In appointing a special counsel to investigate former President Donald Trump, the Justice Department (DOJ) has turned its law enforcement apparatus into a “tool to attack a political enemy,” according to FBI veteran Marc Ruskin.
The timing of the appointment is significant, Ruskin said, noting how it dovetailed with pledges by House Republicans to investigate President Joe Biden and his administration once the GOP takes control of the House in January.
“Using the legal system in baseless investigations and prosecutions has been a hallmark of the anti-Trump campaign since before 2016,” Ruskin, who served 27 years with the FBI and is a contributor for The Epoch Times, said in an interview.
‘Bait-and-Switch’Ruskin believes that the special counsel investigation serves a particular purpose.
“It's an old trick,” he said. “They'll be hoping to divert attention from the congressional investigations and focus instead on a baseless special counsel investigation, because there's no question that the legacy media is going to jump on board and give this front page attention, while the investigations being conducted by Congress will either be ignored or relegated to the back of the newspaper.”
During the Nov. 18 press conference, Garland described the appointment of Smith—a registered independent—as a matter of public interest, citing Trump’s presidential candidacy and Biden’s interest in entering the race. Ruskin, however, didn’t feel convinced that there were sufficient grounds to warrant such a move.
“They really haven’t articulated facts which justified the appointment of any kind of counsel,” he said.
Some Trump critics have argued that the special counsel appointment suggests that the DOJ is intent on bringing the case to indictment. Ruskin dismissed this claim as “a fabrication in order to justify a difficult-to-justify investigation.”
“The argument is the old ‘where there's smoke there must be fire’ reasoning, which is fallacious reasoning,” he said. “It's a fallacy which has been propagated in order to justify what is arguably a politically motivated investigation seeking to create an advantage for the Democratic Party in the upcoming elections.”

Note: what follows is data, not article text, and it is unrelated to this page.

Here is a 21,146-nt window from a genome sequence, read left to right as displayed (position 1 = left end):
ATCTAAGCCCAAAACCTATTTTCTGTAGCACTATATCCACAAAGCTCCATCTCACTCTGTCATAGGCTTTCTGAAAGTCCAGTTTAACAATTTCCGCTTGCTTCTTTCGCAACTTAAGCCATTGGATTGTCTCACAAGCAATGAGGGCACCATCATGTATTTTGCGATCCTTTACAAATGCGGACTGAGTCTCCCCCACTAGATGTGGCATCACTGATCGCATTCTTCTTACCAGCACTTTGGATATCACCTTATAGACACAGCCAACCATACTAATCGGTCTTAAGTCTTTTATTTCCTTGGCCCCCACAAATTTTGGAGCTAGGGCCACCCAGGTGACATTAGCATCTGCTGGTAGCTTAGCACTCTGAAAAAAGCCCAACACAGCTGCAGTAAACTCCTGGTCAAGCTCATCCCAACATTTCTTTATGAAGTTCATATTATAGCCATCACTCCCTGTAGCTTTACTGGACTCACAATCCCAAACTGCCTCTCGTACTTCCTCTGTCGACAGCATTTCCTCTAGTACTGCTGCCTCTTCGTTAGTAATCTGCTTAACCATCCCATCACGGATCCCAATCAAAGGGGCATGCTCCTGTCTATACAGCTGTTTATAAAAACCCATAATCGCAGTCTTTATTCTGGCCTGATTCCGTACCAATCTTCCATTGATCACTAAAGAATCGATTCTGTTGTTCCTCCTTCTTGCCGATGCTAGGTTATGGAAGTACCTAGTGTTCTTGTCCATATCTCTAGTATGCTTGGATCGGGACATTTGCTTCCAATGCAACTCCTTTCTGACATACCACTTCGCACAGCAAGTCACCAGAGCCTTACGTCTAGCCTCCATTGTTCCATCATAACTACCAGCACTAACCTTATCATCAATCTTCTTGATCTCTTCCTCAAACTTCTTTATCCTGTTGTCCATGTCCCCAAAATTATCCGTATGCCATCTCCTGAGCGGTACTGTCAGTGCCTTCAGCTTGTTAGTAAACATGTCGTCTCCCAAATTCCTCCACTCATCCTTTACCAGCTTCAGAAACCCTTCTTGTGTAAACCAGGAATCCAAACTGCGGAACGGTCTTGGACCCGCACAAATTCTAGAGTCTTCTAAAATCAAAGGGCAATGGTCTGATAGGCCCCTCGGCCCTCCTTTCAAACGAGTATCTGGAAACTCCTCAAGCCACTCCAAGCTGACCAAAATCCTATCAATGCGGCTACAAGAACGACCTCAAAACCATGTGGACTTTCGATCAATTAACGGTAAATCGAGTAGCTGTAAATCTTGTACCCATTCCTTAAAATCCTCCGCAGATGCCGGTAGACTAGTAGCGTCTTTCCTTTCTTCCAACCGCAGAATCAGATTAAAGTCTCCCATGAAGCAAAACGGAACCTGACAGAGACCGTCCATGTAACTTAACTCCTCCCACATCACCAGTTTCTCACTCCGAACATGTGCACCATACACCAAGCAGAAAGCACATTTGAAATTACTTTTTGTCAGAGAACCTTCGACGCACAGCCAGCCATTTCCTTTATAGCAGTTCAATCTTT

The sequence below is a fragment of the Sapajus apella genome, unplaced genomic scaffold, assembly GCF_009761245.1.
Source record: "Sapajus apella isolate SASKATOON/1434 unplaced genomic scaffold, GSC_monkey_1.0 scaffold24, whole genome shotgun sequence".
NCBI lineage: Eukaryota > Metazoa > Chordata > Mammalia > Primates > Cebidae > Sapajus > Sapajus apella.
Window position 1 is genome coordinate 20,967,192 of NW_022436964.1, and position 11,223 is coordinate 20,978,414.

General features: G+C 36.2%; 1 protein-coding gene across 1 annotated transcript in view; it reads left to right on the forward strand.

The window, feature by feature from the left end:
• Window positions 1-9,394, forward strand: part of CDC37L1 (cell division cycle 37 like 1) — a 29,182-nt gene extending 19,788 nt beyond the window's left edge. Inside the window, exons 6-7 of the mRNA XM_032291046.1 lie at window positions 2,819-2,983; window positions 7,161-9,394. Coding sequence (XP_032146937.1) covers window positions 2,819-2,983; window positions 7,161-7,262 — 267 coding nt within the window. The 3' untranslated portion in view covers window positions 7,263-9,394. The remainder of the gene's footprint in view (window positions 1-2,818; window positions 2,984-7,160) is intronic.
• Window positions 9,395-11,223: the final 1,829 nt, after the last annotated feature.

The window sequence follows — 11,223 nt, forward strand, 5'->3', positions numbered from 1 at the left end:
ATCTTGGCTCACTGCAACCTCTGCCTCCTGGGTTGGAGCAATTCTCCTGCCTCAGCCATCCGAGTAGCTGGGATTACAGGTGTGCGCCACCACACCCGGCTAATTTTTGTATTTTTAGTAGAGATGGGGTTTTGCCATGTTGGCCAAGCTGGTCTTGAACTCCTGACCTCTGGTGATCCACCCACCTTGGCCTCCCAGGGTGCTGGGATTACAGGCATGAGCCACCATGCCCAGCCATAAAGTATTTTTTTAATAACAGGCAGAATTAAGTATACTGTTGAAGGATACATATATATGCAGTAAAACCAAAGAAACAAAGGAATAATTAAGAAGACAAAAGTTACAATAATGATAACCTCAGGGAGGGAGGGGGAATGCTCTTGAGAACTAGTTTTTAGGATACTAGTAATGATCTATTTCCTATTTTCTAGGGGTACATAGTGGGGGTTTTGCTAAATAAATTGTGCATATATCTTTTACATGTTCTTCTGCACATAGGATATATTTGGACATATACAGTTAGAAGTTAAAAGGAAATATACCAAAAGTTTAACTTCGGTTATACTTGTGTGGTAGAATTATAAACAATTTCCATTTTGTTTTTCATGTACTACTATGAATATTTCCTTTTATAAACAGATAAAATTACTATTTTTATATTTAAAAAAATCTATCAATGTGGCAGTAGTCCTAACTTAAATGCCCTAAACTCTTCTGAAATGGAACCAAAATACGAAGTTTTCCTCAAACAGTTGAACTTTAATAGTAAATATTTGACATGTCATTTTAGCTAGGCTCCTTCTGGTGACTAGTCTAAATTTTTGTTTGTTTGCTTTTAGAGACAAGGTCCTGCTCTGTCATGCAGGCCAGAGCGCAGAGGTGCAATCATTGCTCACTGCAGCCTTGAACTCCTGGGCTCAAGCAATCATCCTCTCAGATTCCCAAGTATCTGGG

As Jan. 6, 2021, probes have dragged on for nearly two years, Ruskin said that he doesn’t expect anything tangible coming out of the continuing investigations.
“They've come up with basically nothing. It really defies credibility to even suggest that this is a bonafide, legitimate investigation.”
Ruskin said that the news from Nov. 18 confirmed his belief that the FBI’s Mar-a-Lago raid was a “fishing expedition to obtain anything related to January 6.”
Such a tactic, which Ruskin called a “bait-and-switch,” is no different from using “tainted evidence” in his view.
“It's like the fruit of the poisonous tree,” he said. “You shouldn't be able to use facts obtained via subterfuge in order to accomplish [something] unrelated to the goals.”
Hunter Biden ProbeHaving won back the House with a slim majority, Republicans have wasted no time raising a number of probes they plan to unleash in the new year, with a top focus being Biden’s alleged involvement in his son Hunter’s foreign business deals.
Republicans on the committee on the same day released a report claiming to have uncovered evidence of federal crimes tied to the Biden family, which include conspiracy to defraud the United States, wire fraud, violation of the Foreign Agents Registration Act, violations of the Foreign Corrupt Practices Action, tax evasion, money laundering, and violations of the Trafficking Victims Protection Act.
But Republicans looking into the possible abuses by the DOJ and FBI could face strong resistance from the agencies, according to Ruskin. This is especially so if the House GOP wants to look into ongoing matters like the FBI Trump raid, in which case, the bureau could cite the ongoing investigation to refuse to disclose information.
An “obvious avenue of inquiry,” he said, is “why the Justice [Department] and the bureau have sat on for two years without making any progress.”
Treatment of GiulianiRuskin also noted that one day ahead of Trump’s anticipated 2024 campaign launch, prosecutors announced that they weren't pursuing criminal charges against Rudy Giuliani—Trump’s former personal lawyer—over alleged Ukraine lobbying. The move ended a two-year probe that included a high-profile FBI raid in April 2021 that resulted in the seizure of 18 electronic devices.
“The case probably showed that they had no case and probably should have dismissed it a long time ago,” Ruskin said.
If the new Congress decides to look into the Giuliani case, one issue that could come up is whether there was sufficient probable cause for the FBI search and seizure warrant, or if the move was driven by political malice, Ruksin said. Considering Giuliani's work for Trump and the DOJ’s “questionable behavior” regarding the former president, he said “it's reasonable to speculate” the investigation was politically motivated.
The DOJ didn't return The Epoch Times' request for comment. The FBI told The Epoch Times it has "no comment."
While the planned congressional investigations may not result in criminal prosecutions, Ruskin still thinks they're a necessary step.
“Sunlight is the best disinfectant,” he said, quoting Supreme Court Justice Louis Brandeis. “Bringing into the sunlight hidden acts is the best way to deal with them—initially, at least.”